At the beginning of a nightly Alcoholics Anonymous meeting, Jim seems particularly troubled. His sponsor encourages him to talk that night, the first time in seven months, so he does - and ... See full summary »

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Cast

Cast overview, first billed only:
...
Jim
Liza Harris ...
Melanie
Liam Ahern ...
Billy
George Martin ...
Marty
...
Tony
...
Shelley
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Cam
Fanni Green ...
Jasmine
...
Debbie
...
Rachel
Billy Dove ...
Leo
...
Carol
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Becky
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Brenda
...
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Storyline

At the beginning of a nightly Alcoholics Anonymous meeting, Jim seems particularly troubled. His sponsor encourages him to talk that night, the first time in seven months, so he does - and leaves the meeting right after. As Jim wanders the night, searching for some solace in his old stomping grounds, bars and parks where he bought drugs, the meeting goes on, and we hear the stories of survivors and addicts - some, like Louis, who claim to have wandered in looking for choir practice, who don't call themselves alcoholic, and others, like Joseph, whose drinking almost caused the death of his child - as they talk about their lives at the meeting. Written by Gary Dickerson <slug@mail.utexas.edu>

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All they want is another shot...

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Rated R for pervasive strong language, substance abuse and a sex scene | See all certifications »
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14 March 1997 (USA)  »

Also Known As:

Alcohòlics  »

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1.85 : 1
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Did You Know?

Trivia

Final theatrical film of Howard E. Rollins Jr.. See more »

Quotes

Debbie: You want to talk about bad blackouts? I was married in one. I was married in a blackout, I'm serious. I was 19 years old. I was married for 6 weeks, yeah. I was married to this guy named Wild Bob. That was his full name, Wild Bob. So I guess I was Mrs. Wild Bob. Hi everyone, welcome to my life. Do you Debbie, take Wild Bob to be your lawfully wedded husband? I do.
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Connections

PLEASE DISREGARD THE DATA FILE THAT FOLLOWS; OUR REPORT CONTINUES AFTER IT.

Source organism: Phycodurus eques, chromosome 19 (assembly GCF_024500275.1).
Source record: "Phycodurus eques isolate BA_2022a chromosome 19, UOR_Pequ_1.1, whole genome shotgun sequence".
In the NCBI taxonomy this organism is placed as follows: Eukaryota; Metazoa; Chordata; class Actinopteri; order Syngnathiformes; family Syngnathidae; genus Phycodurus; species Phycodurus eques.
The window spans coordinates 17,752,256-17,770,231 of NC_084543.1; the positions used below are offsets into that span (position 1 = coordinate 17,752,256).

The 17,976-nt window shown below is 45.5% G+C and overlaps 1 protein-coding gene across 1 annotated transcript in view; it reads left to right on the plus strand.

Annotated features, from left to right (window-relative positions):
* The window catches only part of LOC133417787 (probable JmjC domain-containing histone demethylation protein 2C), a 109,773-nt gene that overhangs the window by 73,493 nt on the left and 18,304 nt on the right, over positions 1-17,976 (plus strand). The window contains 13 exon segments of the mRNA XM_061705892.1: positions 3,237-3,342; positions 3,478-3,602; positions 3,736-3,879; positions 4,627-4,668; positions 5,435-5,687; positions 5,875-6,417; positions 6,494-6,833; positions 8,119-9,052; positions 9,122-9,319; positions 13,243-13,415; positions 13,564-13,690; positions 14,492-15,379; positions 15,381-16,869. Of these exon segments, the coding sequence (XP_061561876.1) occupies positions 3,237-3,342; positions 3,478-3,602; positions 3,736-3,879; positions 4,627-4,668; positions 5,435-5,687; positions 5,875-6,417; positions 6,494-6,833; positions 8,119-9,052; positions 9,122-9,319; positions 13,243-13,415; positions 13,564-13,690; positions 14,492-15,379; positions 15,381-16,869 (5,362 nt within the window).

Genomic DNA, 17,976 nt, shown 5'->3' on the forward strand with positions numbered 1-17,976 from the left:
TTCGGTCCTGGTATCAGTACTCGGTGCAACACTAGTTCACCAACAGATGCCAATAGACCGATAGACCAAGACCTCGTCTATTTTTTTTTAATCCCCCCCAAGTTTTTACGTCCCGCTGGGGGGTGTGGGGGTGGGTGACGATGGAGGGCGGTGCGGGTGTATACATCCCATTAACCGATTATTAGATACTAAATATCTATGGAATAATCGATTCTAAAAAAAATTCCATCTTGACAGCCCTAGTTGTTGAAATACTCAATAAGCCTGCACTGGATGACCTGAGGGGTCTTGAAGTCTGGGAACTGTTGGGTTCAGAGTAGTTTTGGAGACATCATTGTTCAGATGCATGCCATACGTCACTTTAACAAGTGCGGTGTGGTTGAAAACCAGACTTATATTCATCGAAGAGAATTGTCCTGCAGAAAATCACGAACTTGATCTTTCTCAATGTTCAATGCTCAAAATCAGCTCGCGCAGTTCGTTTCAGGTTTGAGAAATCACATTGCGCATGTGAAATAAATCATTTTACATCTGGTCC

Referenced in Nostalgia Critic: Dunston Checks In (2012) See more »

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User Reviews

 
reality and acting on the dark side of inebriation
2 February 2009 | by (United States) – See all my reviews

Richard Lewis is one of my all-time favorite comedians. Mel Brooks once called him the Franz Kafka of comedy, and it's not far from the truth. The guy crafts such agonizing and harrowing comedy out of neuroses and problems and just common familial and relationship and whatever dread that it's staggering to watch (seeing him recently it was even more free-form and stream-of-conscious than ever, like Kurt Vonnegut and Woody Allen in a Bowery bar telling penis jokes). But he also was, in his past, troubled and on drugs and alcohol and went to a therapist for years and so on, and finally kicked it for good in the early 90s (he even wrote a sprawling, scatter-shot tell-all book called The Other Great Depression). So, in 1995, he took the lead part in Drunks, and if it may seem like his performance as Jim is so spot on and incredible it's more than likely because he knows this character, maybe all too well.

I go on about Lewis so much just because he's the character most on the edge, the one falling off amongst all these other AA people meeting in a Manhattan Church, that it's impossible to take your eyes off him when he shows up. Jim, who speaks very reluctantly to the couple of dozen people at the AA meeting, lost his wife to a brain aneurysm two years after becoming sober from booze and junk. Then he slipped and went back and at the time of the meeting he hasn't had a drink in several months. Right after this long and heartfelt confession he leaves and wanders the streets, tempted at first and finally giving in to his insatiable craving to whiskey and beer. While he goes from either bar to his apartment or on the streets for drugs the film cuts back to the AA meeting where other people share their experiences, some fatally tragic like the blackout guy, or Dianne Wiest's doctor, or Faye Dunaway's upper-class mother, or Sam Rockwell's seemingly regular guy, or even Parker Posey as an ex-hippie chick.

Hell, even Calista Flockheart gives a showstopper of a performance, which is an indicator of how on top of things the actors are here. It is, if as a real liability, written and performed like a play, and it's broken up as a series of monologues inter-cut with Jim in his downward spiral mode. The good thing about director Peter Cohn's approach is that even if a monologue falls kind of flat- I actually didn't care much for Spalding Gray who sort of mumbled through his character's turn as the guy who just showed up not knowing it was an AA meeting in the basement of the church- it can cut back to Richard Lewis who, in particular in one later scene at a bar, lays it down to such a heartbreaking beat that you almost wish he was in a Bergman movie or something - or, for that matter, one of Woody Allen's serious films. He's that amazing here, whether it's just how he is or if it's a "performance" or whatever. It's an actor's movie, and for that it works well. Just don't watch it for anything fancy or flashy; it's slightly obscure for that reason, since it doesn't have a real "star" attached.


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